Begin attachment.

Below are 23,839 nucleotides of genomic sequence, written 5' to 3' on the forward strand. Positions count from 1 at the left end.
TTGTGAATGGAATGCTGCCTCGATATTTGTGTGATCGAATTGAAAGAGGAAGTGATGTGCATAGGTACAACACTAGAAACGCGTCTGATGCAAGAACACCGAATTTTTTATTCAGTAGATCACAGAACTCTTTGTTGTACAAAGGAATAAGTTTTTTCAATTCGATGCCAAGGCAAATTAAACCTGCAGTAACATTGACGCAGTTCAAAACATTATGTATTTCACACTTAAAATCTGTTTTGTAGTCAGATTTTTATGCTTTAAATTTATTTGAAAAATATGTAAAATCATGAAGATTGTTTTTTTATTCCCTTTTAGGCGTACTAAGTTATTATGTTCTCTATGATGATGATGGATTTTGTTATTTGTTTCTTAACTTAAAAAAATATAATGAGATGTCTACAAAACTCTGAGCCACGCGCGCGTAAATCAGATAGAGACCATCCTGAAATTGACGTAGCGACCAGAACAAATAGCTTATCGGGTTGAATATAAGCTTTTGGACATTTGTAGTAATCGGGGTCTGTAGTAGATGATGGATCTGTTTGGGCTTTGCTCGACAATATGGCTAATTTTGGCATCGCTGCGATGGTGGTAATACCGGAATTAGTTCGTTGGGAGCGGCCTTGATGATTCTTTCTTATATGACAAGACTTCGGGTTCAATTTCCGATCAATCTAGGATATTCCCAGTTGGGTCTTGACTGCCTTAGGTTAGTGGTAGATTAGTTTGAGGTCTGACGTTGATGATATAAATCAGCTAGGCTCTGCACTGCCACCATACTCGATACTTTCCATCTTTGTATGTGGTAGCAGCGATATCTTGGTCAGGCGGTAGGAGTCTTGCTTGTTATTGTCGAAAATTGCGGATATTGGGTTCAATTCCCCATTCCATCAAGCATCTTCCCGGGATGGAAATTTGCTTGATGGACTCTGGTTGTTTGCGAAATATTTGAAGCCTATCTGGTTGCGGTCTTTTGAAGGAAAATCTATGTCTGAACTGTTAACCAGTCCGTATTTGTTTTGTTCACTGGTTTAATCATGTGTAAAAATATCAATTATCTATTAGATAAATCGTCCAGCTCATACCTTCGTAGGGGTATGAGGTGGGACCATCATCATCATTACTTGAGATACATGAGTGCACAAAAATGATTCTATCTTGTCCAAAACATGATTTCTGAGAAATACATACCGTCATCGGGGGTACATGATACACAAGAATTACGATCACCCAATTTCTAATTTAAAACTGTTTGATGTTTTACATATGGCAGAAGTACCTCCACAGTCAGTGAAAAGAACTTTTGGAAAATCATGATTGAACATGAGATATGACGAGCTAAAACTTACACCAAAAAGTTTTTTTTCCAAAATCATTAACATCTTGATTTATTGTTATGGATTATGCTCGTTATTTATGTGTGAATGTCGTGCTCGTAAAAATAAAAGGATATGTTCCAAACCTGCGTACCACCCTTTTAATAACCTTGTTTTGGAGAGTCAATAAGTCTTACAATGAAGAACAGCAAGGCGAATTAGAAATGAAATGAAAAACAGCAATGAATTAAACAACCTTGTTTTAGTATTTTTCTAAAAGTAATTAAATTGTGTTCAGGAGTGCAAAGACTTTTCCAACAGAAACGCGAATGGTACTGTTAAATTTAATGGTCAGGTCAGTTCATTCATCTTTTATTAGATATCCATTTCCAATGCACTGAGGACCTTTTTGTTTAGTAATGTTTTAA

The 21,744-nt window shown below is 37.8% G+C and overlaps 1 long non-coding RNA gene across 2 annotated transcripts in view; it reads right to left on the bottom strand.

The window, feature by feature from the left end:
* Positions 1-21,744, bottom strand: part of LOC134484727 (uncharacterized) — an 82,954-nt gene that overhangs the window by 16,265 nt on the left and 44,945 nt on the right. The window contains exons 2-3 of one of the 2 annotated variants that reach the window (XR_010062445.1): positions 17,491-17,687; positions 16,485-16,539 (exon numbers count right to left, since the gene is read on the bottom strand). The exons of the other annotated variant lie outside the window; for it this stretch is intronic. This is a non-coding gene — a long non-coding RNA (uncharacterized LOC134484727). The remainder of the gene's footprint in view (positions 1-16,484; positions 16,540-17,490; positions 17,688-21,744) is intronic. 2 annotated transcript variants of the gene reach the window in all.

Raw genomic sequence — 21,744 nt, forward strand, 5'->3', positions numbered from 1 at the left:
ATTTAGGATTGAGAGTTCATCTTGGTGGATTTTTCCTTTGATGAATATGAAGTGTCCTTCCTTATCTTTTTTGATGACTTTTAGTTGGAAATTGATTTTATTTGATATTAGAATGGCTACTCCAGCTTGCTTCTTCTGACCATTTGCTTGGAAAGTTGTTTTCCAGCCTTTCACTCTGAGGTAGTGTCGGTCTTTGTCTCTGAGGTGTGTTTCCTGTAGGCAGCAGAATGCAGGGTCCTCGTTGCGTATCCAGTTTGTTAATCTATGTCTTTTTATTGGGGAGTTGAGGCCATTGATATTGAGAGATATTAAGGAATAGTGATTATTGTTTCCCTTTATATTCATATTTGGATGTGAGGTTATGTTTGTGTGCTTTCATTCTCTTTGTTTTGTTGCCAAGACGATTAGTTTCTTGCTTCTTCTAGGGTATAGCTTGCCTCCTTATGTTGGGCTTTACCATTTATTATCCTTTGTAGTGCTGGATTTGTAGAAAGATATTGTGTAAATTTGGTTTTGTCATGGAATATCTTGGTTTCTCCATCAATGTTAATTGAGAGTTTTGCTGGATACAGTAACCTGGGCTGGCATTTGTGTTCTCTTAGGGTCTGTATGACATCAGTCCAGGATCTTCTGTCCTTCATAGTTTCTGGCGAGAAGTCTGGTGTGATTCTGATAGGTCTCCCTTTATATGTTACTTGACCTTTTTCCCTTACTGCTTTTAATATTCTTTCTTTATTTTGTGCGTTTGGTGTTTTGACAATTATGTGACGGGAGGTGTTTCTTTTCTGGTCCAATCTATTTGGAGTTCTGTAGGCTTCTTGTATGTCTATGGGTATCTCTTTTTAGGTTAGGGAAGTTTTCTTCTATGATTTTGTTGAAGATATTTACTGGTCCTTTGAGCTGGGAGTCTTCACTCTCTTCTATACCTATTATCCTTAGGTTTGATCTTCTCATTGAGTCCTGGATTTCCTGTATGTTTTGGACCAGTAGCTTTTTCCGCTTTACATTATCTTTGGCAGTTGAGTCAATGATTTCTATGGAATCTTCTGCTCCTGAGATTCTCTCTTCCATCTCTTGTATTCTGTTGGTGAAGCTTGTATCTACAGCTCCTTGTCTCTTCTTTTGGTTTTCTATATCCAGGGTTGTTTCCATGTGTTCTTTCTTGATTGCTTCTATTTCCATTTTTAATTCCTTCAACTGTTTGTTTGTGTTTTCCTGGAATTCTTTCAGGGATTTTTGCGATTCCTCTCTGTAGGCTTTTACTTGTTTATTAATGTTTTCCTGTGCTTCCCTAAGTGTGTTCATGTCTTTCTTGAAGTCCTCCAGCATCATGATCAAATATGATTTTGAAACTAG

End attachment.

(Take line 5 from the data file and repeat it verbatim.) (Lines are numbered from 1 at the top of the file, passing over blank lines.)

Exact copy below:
* Positions 1-21,744, bottom strand: part of LOC134484727 (uncharacterized) — an 82,954-nt gene that overhangs the window by 16,265 nt on the left and 44,945 nt on the right. The window contains exons 2-3 of one of the 2 annotated variants that reach the window (XR_010062445.1): positions 17,491-17,687; positions 16,485-16,539 (exon numbers count right to left, since the gene is read on the bottom strand). The exons of the other annotated variant lie outside the window; for it this stretch is intronic. This is a non-coding gene — a long non-coding RNA (uncharacterized LOC134484727). The remainder of the gene's footprint in view (positions 1-16,484; positions 16,540-17,490; positions 17,688-21,744) is intronic. 2 annotated transcript variants of the gene reach the window in all.